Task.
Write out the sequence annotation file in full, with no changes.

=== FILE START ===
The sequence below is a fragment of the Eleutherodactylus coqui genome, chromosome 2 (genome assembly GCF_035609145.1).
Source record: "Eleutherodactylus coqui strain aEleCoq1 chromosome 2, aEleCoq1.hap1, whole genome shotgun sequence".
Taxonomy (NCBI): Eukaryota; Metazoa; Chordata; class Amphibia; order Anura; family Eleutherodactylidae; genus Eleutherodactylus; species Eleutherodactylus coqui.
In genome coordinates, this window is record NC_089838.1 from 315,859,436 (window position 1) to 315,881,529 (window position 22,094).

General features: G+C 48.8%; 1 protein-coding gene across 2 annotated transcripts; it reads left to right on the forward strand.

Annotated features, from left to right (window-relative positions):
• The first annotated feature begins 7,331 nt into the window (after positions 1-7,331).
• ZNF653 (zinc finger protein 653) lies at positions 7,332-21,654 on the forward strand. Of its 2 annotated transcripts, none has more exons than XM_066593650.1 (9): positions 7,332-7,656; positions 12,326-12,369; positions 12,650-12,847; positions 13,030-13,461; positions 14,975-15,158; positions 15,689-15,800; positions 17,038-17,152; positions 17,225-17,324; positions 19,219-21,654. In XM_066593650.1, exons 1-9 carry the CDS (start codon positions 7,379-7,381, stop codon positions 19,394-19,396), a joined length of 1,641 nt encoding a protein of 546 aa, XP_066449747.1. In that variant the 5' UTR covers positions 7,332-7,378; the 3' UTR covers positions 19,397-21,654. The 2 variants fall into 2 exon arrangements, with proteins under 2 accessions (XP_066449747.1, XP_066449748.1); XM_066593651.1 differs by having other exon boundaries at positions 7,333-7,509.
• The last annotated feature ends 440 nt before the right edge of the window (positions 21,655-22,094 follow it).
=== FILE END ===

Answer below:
The sequence below is a fragment of the Eleutherodactylus coqui genome, chromosome 2 (genome assembly GCF_035609145.1).
Source record: "Eleutherodactylus coqui strain aEleCoq1 chromosome 2, aEleCoq1.hap1, whole genome shotgun sequence".
Taxonomy (NCBI): Eukaryota; Metazoa; Chordata; class Amphibia; order Anura; family Eleutherodactylidae; genus Eleutherodactylus; species Eleutherodactylus coqui.
In genome coordinates, this window is record NC_089838.1 from 315,859,436 (window position 1) to 315,881,529 (window position 22,094).

General features: G+C 48.8%; 1 protein-coding gene across 2 annotated transcripts; it reads left to right on the forward strand.

Annotated features, from left to right (window-relative positions):
• The first annotated feature begins 7,331 nt into the window (after positions 1-7,331).
• ZNF653 (zinc finger protein 653) lies at positions 7,332-21,654 on the forward strand. Of its 2 annotated transcripts, none has more exons than XM_066593650.1 (9): positions 7,332-7,656; positions 12,326-12,369; positions 12,650-12,847; positions 13,030-13,461; positions 14,975-15,158; positions 15,689-15,800; positions 17,038-17,152; positions 17,225-17,324; positions 19,219-21,654. In XM_066593650.1, exons 1-9 carry the CDS (start codon positions 7,379-7,381, stop codon positions 19,394-19,396), a joined length of 1,641 nt encoding a protein of 546 aa, XP_066449747.1. In that variant the 5' UTR covers positions 7,332-7,378; the 3' UTR covers positions 19,397-21,654. The 2 variants fall into 2 exon arrangements, with proteins under 2 accessions (XP_066449747.1, XP_066449748.1); XM_066593651.1 differs by having other exon boundaries at positions 7,333-7,509.
• The last annotated feature ends 440 nt before the right edge of the window (positions 21,655-22,094 follow it).